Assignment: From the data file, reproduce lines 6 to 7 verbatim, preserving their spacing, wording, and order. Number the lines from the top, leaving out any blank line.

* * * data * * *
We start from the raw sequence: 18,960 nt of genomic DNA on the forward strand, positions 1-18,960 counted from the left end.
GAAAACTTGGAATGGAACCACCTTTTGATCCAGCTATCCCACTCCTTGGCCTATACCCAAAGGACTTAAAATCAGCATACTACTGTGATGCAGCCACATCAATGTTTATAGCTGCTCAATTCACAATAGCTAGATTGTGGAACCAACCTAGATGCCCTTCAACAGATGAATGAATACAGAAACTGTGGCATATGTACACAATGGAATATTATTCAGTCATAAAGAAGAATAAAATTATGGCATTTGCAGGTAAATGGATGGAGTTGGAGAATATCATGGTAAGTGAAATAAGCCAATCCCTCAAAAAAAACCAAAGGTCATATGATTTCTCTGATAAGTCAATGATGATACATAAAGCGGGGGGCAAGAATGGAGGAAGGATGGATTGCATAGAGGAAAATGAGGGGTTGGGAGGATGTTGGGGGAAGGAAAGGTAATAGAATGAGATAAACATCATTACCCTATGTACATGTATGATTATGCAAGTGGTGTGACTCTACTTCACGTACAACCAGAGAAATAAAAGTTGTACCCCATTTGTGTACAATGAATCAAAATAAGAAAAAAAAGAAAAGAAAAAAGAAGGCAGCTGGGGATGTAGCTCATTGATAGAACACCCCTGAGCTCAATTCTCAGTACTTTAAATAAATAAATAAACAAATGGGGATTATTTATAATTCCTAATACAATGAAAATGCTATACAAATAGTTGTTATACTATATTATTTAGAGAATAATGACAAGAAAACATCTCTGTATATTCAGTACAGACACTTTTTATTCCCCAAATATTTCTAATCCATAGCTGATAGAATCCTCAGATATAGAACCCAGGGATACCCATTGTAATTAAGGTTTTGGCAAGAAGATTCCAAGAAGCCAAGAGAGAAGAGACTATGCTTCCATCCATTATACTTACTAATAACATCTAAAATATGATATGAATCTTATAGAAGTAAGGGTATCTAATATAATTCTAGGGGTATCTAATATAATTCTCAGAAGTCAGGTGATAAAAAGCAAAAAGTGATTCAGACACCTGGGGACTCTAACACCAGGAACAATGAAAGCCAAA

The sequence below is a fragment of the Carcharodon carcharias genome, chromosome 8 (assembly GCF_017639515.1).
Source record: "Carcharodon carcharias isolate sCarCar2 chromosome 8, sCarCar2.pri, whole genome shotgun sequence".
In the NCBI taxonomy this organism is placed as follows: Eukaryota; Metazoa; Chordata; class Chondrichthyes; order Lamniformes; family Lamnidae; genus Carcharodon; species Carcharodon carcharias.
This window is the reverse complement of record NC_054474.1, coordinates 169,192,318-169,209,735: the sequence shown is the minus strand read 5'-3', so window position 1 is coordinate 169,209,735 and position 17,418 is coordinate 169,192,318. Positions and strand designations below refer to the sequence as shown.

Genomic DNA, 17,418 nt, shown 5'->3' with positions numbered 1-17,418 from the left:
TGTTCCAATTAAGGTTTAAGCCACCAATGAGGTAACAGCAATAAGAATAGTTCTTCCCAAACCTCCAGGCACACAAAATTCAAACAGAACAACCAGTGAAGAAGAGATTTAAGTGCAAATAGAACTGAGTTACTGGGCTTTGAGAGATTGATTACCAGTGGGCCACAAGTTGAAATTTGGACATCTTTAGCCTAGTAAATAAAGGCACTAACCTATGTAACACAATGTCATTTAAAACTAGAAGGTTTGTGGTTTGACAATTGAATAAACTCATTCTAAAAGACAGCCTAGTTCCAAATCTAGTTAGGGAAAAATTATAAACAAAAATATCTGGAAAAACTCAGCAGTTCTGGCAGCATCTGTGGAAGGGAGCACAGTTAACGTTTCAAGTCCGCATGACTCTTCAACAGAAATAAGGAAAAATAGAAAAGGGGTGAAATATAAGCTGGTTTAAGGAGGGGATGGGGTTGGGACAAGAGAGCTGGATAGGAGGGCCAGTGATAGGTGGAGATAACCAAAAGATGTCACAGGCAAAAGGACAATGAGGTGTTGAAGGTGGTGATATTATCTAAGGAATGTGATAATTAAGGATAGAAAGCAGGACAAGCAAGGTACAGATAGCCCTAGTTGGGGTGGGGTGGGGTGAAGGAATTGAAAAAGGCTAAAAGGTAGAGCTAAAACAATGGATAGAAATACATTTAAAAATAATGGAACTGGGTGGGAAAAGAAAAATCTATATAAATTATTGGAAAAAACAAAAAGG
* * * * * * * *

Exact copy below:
This window is the reverse complement of record NC_054474.1, coordinates 169,192,318-169,209,735: the sequence shown is the minus strand read 5'-3', so window position 1 is coordinate 169,209,735 and position 17,418 is coordinate 169,192,318. Positions and strand designations below refer to the sequence as shown.

Genomic DNA, 17,418 nt, shown 5'->3' with positions numbered 1-17,418 from the left: